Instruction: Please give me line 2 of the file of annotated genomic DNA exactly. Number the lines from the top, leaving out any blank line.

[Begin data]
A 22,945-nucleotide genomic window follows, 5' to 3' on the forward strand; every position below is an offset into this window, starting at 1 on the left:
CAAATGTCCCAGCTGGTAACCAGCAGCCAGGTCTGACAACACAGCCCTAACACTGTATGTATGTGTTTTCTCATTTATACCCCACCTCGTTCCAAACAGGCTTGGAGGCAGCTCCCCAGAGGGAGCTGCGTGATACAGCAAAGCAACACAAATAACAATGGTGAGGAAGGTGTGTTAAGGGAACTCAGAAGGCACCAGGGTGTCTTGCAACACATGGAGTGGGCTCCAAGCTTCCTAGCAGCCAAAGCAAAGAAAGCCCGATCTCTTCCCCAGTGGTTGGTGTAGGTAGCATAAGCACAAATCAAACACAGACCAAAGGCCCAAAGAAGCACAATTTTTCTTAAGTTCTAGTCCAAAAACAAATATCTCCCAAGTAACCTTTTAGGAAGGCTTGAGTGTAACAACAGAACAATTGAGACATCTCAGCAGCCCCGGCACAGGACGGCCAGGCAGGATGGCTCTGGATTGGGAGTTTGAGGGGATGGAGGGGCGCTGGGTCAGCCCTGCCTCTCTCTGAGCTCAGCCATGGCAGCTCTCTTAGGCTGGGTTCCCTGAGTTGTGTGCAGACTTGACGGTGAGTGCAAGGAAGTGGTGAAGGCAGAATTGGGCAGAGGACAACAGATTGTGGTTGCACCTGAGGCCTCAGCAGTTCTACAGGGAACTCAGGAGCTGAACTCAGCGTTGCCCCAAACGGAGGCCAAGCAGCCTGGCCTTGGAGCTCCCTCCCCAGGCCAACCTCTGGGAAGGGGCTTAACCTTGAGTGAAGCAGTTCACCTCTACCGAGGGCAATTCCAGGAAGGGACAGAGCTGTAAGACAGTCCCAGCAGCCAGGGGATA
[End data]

CAAATGTCCCAGCTGGTAACCAGCAGCCAGGTCTGACAACACAGCCCTAACACTGTATGTATGTGTTTTCTCATTTATACCCCACCTCGTTCCAAACAGGCTTGGAGGCAGCTCCCCAGAGGGAGCTGCGTGATACAGCAAAGCAACACAAATAACAATGGTGAGGAAGGTGTGTTAAGGGAACTCAGAAGGCACCAGGGTGTCTTGCAACACATGGAGTGGGCTCCAAGCTTCCTAGCAGCCAAAGCAAAGAAAGCCCGATCTCTTCCCCAGTGGTTGGTGTAGGTAGCATAAGCACAAATCAAACACAGACCAAAGGCCCAAAGAAGCACAATTTTTCTTAAGTTCTAGTCCAAAAACAAATATCTCCCAAGTAACCTTTTAGGAAGGCTTGAGTGTAACAACAGAACAATTGAGACATCTCAGCAGCCCCGGCACAGGACGGCCAGGCAGGATGGCTCTGGATTGGGAGTTTGAGGGGATGGAGGGGCGCTGGGTCAGCCCTGCCTCTCTCTGAGCTCAGCCATGGCAGCTCTCTTAGGCTGGGTTCCCTGAGTTGTGTGCAGACTTGACGGTGAGTGCAAGGAAGTGGTGAAGGCAGAATTGGGCAGAGGACAACAGATTGTGGTTGCACCTGAGGCCTCAGCAGTTCTACAGGGAACTCAGGAGCTGAACTCAGCGTTGCCCCAAACGGAGGCCAAGCAGCCTGGCCTTGGAGCTCCCTCCCCAGGCCAACCTCTGGGAAGGGGCTTAACCTTGAGTGAAGCAGTTCACCTCTACCGAGGGCAATTCCAGGAAGGGACAGAGCTGTAAGACAGTCCCAGCAGCCAGGGGATA